To be able to sign in and access resources an application needs to be registered to Azure Active Directory. But before going further in application registration there are few other concepts to understand.

First, you need to determine who will use the application? There are several cases:

  • Restricted to one Azure AD tenant, this is the case for most in house application

    The endpoints URI contain the tenant ID

  • Open to any Azure AD tenants, this is the case for multi-tenant applications
    The endpoints URI contains organizations

  • Open to anyone including other Azure AD tenants and Microsoft accounts, this the case for public applications
    The endpoints URL contain Common (or consumers if the application only accept Microsoft account)

Another thing is how the application works and behaves. It will determine which client library to use and how permissions consent.

We need to look at how the application interacts with the user. Does the application interact directly with the user or does it need to work whiteout any user interactions?

In other words, for an application that reads the user calendar, does it read it only when the user opens the application or every time in a background task on the server side.

In the same way how the application works, is it a Front/back application, an API or desktop application?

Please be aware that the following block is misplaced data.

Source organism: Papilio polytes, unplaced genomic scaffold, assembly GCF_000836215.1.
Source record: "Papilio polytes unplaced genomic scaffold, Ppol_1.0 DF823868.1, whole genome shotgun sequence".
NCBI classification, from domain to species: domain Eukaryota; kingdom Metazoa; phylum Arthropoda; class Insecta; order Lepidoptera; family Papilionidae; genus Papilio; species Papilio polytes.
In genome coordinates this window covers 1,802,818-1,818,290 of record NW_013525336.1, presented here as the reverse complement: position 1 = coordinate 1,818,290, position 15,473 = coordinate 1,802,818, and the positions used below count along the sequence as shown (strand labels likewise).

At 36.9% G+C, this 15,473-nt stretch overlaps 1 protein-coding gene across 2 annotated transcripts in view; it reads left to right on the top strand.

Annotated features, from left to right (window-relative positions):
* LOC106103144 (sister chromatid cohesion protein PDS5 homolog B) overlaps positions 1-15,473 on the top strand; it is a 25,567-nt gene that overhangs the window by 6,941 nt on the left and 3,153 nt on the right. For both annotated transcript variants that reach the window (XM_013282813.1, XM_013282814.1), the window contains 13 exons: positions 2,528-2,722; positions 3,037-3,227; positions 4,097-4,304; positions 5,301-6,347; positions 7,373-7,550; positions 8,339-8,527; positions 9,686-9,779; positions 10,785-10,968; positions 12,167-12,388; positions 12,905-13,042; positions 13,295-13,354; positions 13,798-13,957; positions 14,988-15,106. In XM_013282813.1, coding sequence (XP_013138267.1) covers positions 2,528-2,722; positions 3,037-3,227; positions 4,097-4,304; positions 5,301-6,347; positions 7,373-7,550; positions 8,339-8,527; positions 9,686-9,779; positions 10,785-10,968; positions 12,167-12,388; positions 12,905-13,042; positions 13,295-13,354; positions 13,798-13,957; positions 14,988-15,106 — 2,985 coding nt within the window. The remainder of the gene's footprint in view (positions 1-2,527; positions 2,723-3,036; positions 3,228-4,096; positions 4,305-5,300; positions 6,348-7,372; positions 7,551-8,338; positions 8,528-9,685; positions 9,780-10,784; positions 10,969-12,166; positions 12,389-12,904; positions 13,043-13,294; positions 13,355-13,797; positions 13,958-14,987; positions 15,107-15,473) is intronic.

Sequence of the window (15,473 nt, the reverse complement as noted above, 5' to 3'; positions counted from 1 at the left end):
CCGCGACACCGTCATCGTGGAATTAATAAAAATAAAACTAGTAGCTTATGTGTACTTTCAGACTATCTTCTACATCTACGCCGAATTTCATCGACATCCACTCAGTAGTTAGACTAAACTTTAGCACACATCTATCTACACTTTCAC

These two questions help to choose the correct library and how permission and consent can be set up.

Application Scenarios Libraries Permission assignment Audience  Registration
Single Page App or Front/back app (React.js,...) MSAL.js User or tenant administrator Works, Microsoft Account or Azure B2C Redirect URI
Node.js web app Passport.js User or tenant administrator Works, Microsoft Account or Azure B2C Redirect URI and Logout URI
.net web App Identity model extensions for .NET and MSAL.net User or tenant administrator Works, Microsoft Account or Azure B2C Redirect URI and Logout URI
Python web app MSAL.python User or tenant administrator Works, Microsoft Account or Azure B2C Redirect URI and Logout URI
Java web app MSAL.java User or tenant administrator Works, Microsoft Account or Azure B2C Redirect URI and Logout URI
Web app calling a web API MSAL with ConfidentialClientApplication User or tenant administrator Works, Microsoft Account or Azure B2C Secret or Certificate
Desktop app calling a web API MSAL with PublicClientApplication User or tenant administrator Works, Microsoft Account or Azure B2C Redirect URI
RestFull API MSAL User or tenant administrator Works or Microsoft Account Change the application manifest with AccessTokenAcceptedVersion = 2
Mobile App MSAL with PublicClientApplication User or tenant administrator Works, Microsoft Account or Azure B2C Need to add platform (IOS/Android), the Redirect URI will be computed by the system